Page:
How to Make Peking Duck

By grace.g.yang ยท January 6, 2010
Under: Desserts,Dinner,My Life,Travels

Over the holidays, my mom taught me how to make awesome Peking duck. It’s surprisingly easy to do and I plan on making it again for the Chinese New Year. We found all of the ingredients in my mom’s huge pantry but I also have everything in my pantry, so the ingredients are definitely not hard to obtain.

Peking Duck


2 ducks
2 cups of red wine (Two Buck Chuck works just fine!)
1 cup of soy sauce
1 tablespoon sea salt
1 tablespoon honey


One of my mom’s friends is really handy and made her these duck rests. He cut up two pieces of wood and screwed them together so the ducks could stand straight while they were air drying. Cover the wood up completely with saran wrap or aluminum foil:


And place the wood through the duck’s carcass (after you remove all of the innards – those can be saved for a soup!):


Boil a pot of water (about 10 cups) while you prepare the other duck. Mix together the red wine, soy sauce, salt, and honey:


And while you wait for the water to boil, pose the ducks in a conga line:


After the water boils, take the ducks to the sink and pour half of the boiling water on one duck:


And the rest of the water on the second duck:


Next, place a plastic bag or saran wrap around a table and paint the ducks with the wine + soy sauce:


After you’ve thoroughly coated the duck, set aside overnight in a cold and draftly place. If your garage is clean and cold, you can store it there. Also, if you don’t have those nifty wood pieces that my mom’s friend made for her, you can use a wire hanger to hold onto the ducks and hang them. You can also use empty wine bottles to hold the ducks. Let them dry overnight (at least 8 hours).

When you get the ducks the next day, place them on the roasting rack, breast side up:


Cover up the wings with aluminum foil and place them in a 350 degree preheated oven:


After 20 minutes, take them out of the oven and brush another layer of the sauce on the duck. Also, flip the duck over so the breast is down. Do this every 20 – 30 minutes. After an 90 minutes, the duck should be done:




Duck is usually cut up before being served with wraps, hoisin sauce, green onions, and pancakes (skin and meat are usually separate because the skin is so crispy it’s delicious to eat on its own!) Here’s David cutting up the duck:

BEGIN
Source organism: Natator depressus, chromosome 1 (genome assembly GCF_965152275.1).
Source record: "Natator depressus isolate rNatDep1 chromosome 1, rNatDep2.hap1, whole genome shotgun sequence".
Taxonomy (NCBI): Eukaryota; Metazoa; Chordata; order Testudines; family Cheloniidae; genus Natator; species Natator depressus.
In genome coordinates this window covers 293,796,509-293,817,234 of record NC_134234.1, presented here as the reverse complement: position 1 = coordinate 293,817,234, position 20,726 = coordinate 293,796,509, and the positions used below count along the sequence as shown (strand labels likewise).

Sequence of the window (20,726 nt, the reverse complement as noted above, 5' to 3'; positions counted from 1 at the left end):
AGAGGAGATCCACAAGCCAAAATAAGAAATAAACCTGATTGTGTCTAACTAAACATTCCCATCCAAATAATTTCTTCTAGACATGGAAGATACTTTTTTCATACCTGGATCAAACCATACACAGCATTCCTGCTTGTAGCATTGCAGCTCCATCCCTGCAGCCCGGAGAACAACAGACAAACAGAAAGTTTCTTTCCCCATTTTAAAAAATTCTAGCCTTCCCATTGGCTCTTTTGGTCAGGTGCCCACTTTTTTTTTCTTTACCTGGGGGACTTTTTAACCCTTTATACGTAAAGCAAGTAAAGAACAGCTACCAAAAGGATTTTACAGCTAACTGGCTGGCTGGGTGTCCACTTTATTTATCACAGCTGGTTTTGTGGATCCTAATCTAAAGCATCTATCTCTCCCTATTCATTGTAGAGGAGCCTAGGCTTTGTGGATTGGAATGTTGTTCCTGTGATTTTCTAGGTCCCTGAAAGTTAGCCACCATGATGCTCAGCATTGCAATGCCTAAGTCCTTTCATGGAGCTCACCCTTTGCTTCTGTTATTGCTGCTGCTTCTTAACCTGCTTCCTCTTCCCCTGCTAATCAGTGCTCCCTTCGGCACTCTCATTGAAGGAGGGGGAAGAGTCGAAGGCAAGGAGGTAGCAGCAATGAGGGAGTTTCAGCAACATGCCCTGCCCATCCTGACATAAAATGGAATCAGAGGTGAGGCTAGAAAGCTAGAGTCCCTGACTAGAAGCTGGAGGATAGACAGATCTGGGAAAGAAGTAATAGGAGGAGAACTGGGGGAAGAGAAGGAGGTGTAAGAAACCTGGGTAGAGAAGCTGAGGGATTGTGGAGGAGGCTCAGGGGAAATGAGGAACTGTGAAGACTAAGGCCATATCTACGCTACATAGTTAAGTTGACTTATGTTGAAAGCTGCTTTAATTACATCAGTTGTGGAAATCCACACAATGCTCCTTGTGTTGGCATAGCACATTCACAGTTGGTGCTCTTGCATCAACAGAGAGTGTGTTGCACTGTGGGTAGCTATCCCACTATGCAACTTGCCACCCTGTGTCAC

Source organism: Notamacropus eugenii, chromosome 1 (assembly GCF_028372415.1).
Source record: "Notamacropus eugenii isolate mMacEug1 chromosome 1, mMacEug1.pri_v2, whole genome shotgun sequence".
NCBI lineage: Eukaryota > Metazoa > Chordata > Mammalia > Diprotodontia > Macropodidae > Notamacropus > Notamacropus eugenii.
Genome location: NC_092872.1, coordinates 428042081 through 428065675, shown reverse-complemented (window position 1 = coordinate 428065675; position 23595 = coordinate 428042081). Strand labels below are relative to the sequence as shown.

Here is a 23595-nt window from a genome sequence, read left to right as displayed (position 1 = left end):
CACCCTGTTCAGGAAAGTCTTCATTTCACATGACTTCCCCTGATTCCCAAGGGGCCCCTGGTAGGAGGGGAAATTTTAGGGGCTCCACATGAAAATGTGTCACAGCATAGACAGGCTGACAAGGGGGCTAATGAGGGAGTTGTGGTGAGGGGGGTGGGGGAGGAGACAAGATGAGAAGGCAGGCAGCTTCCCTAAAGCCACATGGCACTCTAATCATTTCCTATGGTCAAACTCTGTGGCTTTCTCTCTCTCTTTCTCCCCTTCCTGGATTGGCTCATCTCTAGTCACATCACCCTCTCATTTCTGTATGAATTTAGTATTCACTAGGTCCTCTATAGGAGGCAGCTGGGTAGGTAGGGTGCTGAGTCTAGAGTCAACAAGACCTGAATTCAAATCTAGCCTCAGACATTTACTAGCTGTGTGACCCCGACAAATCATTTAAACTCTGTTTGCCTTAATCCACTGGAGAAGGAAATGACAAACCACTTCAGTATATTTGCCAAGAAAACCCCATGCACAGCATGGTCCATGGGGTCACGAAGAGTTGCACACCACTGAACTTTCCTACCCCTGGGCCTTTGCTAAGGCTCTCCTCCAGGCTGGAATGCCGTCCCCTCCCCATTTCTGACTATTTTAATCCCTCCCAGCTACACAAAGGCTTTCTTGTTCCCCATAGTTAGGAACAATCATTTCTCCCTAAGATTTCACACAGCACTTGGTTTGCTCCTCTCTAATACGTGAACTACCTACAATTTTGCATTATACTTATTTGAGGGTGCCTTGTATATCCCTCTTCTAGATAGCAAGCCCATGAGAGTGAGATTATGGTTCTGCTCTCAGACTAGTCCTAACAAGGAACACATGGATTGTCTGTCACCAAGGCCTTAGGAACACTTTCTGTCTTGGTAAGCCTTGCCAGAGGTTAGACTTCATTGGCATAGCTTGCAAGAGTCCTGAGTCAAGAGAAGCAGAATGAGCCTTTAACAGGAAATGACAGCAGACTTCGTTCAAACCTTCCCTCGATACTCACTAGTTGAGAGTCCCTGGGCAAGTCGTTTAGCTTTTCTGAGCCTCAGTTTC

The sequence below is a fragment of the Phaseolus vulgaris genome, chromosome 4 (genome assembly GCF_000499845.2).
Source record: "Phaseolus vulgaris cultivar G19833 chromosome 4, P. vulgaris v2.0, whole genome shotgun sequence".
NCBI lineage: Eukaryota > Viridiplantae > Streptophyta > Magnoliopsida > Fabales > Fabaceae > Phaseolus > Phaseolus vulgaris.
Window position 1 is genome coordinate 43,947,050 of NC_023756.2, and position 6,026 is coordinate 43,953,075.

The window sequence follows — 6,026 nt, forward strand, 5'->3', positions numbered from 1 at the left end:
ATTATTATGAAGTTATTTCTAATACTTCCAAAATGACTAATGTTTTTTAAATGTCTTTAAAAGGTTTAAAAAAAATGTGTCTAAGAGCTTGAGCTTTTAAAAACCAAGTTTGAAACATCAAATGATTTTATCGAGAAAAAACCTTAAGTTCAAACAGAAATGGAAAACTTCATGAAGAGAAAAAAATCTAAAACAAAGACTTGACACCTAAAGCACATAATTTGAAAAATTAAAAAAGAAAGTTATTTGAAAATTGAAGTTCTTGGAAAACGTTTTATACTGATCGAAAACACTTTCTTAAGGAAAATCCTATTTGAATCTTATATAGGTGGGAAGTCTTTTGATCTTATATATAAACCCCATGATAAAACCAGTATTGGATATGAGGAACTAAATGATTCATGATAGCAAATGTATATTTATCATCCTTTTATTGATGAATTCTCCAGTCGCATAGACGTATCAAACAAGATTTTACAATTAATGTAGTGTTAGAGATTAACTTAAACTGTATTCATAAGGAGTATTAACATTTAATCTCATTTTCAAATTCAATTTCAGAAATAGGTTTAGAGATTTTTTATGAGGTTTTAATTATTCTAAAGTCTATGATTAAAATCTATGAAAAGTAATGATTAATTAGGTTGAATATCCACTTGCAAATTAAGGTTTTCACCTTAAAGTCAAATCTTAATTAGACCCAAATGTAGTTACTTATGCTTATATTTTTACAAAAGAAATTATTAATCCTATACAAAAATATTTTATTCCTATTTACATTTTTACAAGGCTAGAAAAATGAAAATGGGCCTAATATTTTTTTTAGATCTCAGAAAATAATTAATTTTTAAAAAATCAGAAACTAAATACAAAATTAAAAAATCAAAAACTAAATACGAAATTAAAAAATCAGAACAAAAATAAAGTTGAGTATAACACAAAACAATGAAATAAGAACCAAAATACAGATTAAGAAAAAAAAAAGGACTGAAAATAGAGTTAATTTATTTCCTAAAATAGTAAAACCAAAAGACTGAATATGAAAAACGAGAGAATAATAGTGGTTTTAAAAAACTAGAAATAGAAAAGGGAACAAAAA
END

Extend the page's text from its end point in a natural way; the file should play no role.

My mom has a great serving tray with 6 separate compartments, so we split up the duck and condiments accordingly:


We served it at a dinner party at our house with some of my mom’s good friends:


My mom’s friend made all kinds of amazing dishes (Chinese and Danish) – she brought over Danish meatballs (they’re Danish because they’re much bigger than Swedish meatballs):


Her famous fried rice (with long grain rice instead of the usual Asian short grains):


Smoked salmon with lettuce, red onion, lemon, and capers:


An assortment of Asian appetizers (including lotus root, one of my favorites!) and shredded buddha’s hand:


Sonja, her daughter, made a delicious apple pie (my mom’s colleague brought a raspberry tiramisu for dessert):



My mom also made cornbread, a mung bean noodle dish, and roasted butternut squash soup (the butternut squash was straight from her garden!) We had a great night with Sonja, Thomas, Wangling, Kenneth, and my mom’s colleagues and hopefully we’ll see them again the next time we’re in North Carolina.

Reader Comments

i LOVE your blog! i’ve just recently come across it, and have been reading to catch up on all your yummy adventures. i had a question, my mother-in-law moved to NC near Greensboro two years ago, so we go down to visit her pretty frequently. i was wondering, where is there an asian supermarket in the area? i wanted to cook a korean meal for her the last time i was there, but didn’t know enough of the area to find an asian market, so had to make do with what i could find in the regular supermarket, which didn’t have some of the nice specialties i would have preferred. thanks so much!

Written By Jean on May 5th, 2010 @ 5:01 pm

Hi Jean! There are two places my mom goes –

Super G:

4927 West Market Street
Greensboro, NC 27407-1879
(336) 252-1055


4103 Spring Garden Street
Greensboro, NC 27407-1692
(336) 854-0751

Both are really great (Super G is very large and also has Mexican specialties). Dynasty is a Vietnamese store that’s a bit smaller but they have some things that Super G doesn’t carry (I think my mom gets her dried tofu there)

Written By grace.g.yang on May 5th, 2010 @ 5:08 pm

Hey, does it make a difference if you inflate the duck with air beneath the skin? I saw a cooking show once where they did that and dunked it into the red sauce before hanging and drying. These still had their necks and they tied them with string so air wouldnt get out. anyway, I didnt want to use a bicycle pump to inflate the duck so thats why I never tried. anyway, since your recipe looks easy ill try that instead.

Written By AR on January 27th, 2012 @ 9:53 pm

Grace.G.Yang you could breath into the duck and blow it up like a balloon instead of using a bicycle pump.

Written By vlad on November 23rd, 2012 @ 5:46 am


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